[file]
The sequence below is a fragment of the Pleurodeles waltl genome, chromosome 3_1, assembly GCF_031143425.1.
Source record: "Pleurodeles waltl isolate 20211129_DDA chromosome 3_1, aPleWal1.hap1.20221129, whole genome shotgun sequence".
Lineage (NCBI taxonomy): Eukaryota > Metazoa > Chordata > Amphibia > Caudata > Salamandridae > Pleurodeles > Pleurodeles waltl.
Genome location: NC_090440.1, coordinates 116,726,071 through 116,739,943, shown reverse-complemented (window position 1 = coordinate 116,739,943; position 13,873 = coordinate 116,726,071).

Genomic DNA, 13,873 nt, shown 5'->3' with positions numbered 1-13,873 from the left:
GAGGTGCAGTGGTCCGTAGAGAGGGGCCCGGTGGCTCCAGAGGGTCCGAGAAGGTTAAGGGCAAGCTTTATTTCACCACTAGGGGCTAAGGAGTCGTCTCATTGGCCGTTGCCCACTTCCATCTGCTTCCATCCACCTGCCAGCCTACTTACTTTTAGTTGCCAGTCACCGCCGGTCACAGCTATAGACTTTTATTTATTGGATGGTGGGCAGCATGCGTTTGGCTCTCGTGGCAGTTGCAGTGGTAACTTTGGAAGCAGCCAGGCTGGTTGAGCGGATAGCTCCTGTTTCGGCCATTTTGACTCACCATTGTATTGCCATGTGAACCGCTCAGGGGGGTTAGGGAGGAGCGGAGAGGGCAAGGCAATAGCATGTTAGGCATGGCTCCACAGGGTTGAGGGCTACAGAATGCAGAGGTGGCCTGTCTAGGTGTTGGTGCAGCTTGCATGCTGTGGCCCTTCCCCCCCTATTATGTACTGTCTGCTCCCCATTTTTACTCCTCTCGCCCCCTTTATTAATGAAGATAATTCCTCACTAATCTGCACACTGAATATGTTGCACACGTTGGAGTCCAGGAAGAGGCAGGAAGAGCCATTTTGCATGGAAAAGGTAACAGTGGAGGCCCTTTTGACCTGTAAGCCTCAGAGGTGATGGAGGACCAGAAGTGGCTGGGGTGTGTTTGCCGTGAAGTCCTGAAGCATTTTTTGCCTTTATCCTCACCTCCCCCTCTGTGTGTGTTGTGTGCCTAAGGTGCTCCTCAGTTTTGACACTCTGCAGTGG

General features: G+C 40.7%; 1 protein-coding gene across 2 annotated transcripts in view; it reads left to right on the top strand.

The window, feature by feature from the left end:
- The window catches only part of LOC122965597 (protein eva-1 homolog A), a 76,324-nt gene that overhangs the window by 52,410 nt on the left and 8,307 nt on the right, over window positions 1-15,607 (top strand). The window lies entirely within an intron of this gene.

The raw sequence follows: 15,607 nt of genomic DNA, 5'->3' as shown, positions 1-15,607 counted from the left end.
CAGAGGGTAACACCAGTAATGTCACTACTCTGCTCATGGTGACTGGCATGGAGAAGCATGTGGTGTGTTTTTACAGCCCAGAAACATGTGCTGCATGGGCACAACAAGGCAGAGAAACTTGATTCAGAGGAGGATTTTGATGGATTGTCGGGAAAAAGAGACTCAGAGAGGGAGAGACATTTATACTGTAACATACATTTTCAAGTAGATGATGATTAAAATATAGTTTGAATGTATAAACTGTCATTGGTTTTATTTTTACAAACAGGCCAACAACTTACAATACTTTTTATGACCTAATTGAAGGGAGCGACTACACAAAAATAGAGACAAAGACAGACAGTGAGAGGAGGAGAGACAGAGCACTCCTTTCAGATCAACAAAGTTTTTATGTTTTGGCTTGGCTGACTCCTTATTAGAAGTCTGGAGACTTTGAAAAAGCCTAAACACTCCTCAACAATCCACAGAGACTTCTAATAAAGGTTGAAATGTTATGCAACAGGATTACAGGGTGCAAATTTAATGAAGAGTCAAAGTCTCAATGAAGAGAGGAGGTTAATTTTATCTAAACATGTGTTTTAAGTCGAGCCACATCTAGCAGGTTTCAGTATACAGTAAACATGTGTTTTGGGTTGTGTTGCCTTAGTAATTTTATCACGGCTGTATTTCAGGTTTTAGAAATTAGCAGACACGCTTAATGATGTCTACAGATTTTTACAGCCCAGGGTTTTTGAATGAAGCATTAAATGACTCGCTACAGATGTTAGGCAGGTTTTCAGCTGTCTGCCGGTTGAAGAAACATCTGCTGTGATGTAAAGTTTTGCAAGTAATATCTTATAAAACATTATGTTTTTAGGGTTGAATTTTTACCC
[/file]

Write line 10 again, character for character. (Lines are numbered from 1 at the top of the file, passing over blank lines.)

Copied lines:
The raw sequence follows: 15,607 nt of genomic DNA, 5'->3' as shown, positions 1-15,607 counted from the left end.